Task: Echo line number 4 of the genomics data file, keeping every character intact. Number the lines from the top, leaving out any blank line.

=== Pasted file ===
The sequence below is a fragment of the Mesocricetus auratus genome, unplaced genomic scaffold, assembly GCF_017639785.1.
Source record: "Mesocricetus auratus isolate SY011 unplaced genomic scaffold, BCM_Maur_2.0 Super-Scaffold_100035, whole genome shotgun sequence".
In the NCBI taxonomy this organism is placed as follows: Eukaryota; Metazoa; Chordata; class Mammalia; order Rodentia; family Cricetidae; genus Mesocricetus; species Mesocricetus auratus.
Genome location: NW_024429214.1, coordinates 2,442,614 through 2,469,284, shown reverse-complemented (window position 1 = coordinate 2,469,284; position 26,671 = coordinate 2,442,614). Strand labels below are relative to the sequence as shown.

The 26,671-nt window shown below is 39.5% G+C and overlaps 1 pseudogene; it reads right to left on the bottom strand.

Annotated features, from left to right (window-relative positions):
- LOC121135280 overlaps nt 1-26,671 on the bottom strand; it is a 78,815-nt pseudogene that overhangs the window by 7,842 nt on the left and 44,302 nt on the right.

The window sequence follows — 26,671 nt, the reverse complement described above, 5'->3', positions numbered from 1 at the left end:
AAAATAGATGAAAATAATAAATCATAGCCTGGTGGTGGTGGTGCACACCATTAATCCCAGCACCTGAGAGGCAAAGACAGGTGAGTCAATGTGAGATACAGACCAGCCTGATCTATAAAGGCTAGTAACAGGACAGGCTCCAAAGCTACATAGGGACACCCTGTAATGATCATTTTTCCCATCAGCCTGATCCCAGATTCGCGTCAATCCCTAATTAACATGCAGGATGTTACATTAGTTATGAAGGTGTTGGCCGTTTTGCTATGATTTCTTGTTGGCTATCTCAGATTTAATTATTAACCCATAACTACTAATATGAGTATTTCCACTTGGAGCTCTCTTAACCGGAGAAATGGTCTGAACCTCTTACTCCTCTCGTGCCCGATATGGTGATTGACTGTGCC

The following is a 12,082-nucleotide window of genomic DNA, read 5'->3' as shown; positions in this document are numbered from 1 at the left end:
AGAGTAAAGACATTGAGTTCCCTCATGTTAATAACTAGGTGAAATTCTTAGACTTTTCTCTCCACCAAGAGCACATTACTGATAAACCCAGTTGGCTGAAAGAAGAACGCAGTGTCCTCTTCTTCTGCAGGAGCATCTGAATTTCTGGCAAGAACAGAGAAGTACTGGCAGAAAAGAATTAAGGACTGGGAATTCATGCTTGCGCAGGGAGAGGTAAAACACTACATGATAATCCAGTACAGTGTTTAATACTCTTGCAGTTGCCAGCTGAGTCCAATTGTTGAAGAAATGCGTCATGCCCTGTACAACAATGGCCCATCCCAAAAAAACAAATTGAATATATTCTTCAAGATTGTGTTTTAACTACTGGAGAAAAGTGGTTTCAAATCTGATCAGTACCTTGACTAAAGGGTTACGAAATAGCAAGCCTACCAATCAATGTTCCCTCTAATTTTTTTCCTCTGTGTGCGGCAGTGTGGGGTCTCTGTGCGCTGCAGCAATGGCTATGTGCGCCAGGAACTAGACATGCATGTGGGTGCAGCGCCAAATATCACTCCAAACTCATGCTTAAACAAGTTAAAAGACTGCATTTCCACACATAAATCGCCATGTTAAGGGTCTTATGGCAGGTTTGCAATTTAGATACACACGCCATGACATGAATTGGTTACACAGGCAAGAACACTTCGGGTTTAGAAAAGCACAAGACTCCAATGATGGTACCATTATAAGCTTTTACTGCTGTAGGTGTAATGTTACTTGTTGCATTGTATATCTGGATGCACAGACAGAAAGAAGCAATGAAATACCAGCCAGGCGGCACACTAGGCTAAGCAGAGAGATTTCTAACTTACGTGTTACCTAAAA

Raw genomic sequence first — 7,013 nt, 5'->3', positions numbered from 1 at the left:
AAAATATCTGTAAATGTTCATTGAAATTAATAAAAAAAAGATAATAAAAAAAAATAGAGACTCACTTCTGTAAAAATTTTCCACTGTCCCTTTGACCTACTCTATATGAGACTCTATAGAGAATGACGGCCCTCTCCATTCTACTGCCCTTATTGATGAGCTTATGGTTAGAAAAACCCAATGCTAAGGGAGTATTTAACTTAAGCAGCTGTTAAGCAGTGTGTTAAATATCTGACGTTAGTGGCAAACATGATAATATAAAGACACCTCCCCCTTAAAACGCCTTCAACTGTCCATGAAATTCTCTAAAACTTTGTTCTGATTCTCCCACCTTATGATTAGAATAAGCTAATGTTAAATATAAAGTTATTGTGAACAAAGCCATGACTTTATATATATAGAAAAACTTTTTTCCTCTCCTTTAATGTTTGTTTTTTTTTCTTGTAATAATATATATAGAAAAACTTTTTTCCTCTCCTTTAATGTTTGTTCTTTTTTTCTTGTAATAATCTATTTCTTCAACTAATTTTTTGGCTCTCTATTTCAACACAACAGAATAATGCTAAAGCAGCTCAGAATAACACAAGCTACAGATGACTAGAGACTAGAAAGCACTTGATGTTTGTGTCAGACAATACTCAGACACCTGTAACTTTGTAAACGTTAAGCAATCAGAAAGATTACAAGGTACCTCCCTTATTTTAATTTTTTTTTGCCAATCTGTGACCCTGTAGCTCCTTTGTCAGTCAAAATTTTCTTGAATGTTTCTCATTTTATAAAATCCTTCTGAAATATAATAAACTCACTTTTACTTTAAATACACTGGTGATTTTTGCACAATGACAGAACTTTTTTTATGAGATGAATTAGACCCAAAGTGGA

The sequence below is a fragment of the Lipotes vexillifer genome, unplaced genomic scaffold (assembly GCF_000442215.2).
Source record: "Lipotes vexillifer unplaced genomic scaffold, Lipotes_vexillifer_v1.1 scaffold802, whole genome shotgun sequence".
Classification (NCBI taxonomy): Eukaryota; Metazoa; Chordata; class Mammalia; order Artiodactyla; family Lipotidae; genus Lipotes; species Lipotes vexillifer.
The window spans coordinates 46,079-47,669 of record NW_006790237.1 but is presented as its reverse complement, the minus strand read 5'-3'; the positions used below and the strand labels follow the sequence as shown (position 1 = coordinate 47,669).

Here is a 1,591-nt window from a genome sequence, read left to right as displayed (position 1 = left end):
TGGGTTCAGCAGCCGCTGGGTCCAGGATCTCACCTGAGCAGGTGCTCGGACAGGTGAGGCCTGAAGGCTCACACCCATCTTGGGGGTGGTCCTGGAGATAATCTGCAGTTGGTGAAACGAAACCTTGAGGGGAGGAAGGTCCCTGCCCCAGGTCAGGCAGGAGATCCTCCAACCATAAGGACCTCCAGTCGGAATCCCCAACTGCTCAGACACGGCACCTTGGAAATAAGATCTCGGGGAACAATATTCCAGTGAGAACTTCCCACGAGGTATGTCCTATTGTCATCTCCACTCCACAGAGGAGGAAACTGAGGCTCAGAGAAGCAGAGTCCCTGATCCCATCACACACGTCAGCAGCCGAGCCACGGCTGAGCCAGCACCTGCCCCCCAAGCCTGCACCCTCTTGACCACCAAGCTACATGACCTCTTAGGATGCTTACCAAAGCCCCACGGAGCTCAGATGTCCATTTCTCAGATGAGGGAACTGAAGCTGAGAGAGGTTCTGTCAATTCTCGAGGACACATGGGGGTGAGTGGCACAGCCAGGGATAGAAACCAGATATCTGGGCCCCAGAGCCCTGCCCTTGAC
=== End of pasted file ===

Genome location: NW_024429214.1, coordinates 2,442,614 through 2,469,284, shown reverse-complemented (window position 1 = coordinate 2,469,284; position 26,671 = coordinate 2,442,614). Strand labels below are relative to the sequence as shown.